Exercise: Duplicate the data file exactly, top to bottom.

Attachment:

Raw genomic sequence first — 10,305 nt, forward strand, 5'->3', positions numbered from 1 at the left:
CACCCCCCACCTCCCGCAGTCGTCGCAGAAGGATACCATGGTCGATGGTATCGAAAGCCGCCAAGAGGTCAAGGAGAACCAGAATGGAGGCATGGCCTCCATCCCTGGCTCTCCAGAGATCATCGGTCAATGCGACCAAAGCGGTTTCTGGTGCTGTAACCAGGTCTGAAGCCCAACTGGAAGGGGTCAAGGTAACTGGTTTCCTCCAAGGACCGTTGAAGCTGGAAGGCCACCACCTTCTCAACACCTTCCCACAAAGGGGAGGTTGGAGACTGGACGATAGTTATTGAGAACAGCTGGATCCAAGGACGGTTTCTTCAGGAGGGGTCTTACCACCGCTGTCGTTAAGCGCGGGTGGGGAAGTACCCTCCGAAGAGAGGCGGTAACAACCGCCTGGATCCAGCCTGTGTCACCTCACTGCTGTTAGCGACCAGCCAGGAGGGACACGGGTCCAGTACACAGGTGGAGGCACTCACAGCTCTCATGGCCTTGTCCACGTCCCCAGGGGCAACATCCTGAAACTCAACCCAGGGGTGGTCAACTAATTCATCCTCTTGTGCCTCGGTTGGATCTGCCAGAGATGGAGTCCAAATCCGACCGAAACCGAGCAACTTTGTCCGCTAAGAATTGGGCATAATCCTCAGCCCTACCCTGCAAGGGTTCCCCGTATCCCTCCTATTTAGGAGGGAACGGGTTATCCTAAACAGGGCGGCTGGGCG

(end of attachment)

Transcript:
Raw genomic sequence first — 10,305 nt, forward strand, 5'->3', positions numbered from 1 at the left:
CACCCCCCACCTCCCGCAGTCGTCGCAGAAGGATACCATGGTCGATGGTATCGAAAGCCGCCAAGAGGTCAAGGAGAACCAGAATGGAGGCATGGCCTCCATCCCTGGCTCTCCAGAGATCATCGGTCAATGCGACCAAAGCGGTTTCTGGTGCTGTAACCAGGTCTGAAGCCCAACTGGAAGGGGTCAAGGTAACTGGTTTCCTCCAAGGACCGTTGAAGCTGGAAGGCCACCACCTTCTCAACACCTTCCCACAAAGGGGAGGTTGGAGACTGGACGATAGTTATTGAGAACAGCTGGATCCAAGGACGGTTTCTTCAGGAGGGGTCTTACCACCGCTGTCGTTAAGCGCGGGTGGGGAAGTACCCTCCGAAGAGAGGCGGTAACAACCGCCTGGATCCAGCCTGTGTCACCTCACTGCTGTTAGCGACCAGCCAGGAGGGACACGGGTCCAGTACACAGGTGGAGGCACTCACAGCTCTCATGGCCTTGTCCACGTCCCCAGGGGCAACATCCTGAAACTCAACCCAGGGGTGGTCAACTAATTCATCCTCTTGTGCCTCGGTTGGATCTGCCAGAGATGGAGTCCAAATCCGACCGAAACCGAGCAACTTTGTCCGCTAAGAATTGGGCATAATCCTCAGCCCTACCCTGCAAGGGTTCCCCGTATCCCTCCTATTTAGGAGGGAACGGGTTATCCTAAACAGGGCGGCTGGGCG